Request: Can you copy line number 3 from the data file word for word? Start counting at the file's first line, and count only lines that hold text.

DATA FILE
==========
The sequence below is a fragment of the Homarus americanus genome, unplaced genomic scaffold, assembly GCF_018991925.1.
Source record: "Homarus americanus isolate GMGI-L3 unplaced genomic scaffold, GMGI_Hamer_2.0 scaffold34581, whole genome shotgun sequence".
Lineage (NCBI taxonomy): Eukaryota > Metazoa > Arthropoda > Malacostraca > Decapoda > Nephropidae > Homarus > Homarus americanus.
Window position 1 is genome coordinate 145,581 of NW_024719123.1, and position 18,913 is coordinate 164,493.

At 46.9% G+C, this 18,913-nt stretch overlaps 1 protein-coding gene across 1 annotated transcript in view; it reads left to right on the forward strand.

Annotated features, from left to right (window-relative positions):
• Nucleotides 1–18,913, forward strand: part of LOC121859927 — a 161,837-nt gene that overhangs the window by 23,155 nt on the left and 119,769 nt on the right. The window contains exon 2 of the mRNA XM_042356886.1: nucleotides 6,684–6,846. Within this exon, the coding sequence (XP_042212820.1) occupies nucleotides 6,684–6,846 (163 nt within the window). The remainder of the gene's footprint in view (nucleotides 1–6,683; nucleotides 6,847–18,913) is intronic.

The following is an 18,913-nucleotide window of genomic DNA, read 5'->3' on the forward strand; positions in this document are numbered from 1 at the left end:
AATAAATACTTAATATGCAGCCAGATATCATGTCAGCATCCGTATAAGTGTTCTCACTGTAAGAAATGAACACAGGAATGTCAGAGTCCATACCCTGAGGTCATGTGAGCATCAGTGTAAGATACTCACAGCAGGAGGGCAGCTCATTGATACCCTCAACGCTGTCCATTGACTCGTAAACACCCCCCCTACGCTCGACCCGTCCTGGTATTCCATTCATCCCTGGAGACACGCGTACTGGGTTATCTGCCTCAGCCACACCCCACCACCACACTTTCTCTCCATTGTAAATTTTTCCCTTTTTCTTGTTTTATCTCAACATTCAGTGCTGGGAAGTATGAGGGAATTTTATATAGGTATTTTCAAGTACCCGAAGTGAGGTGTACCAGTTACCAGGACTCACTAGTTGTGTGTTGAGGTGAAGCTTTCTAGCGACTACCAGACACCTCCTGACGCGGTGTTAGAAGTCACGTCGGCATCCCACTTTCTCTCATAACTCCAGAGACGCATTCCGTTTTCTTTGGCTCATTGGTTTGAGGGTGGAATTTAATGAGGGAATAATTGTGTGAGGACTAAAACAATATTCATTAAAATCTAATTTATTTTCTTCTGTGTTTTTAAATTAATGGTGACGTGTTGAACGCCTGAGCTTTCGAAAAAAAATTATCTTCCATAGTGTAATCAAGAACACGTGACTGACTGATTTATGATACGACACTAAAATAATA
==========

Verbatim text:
Lineage (NCBI taxonomy): Eukaryota > Metazoa > Arthropoda > Malacostraca > Decapoda > Nephropidae > Homarus > Homarus americanus.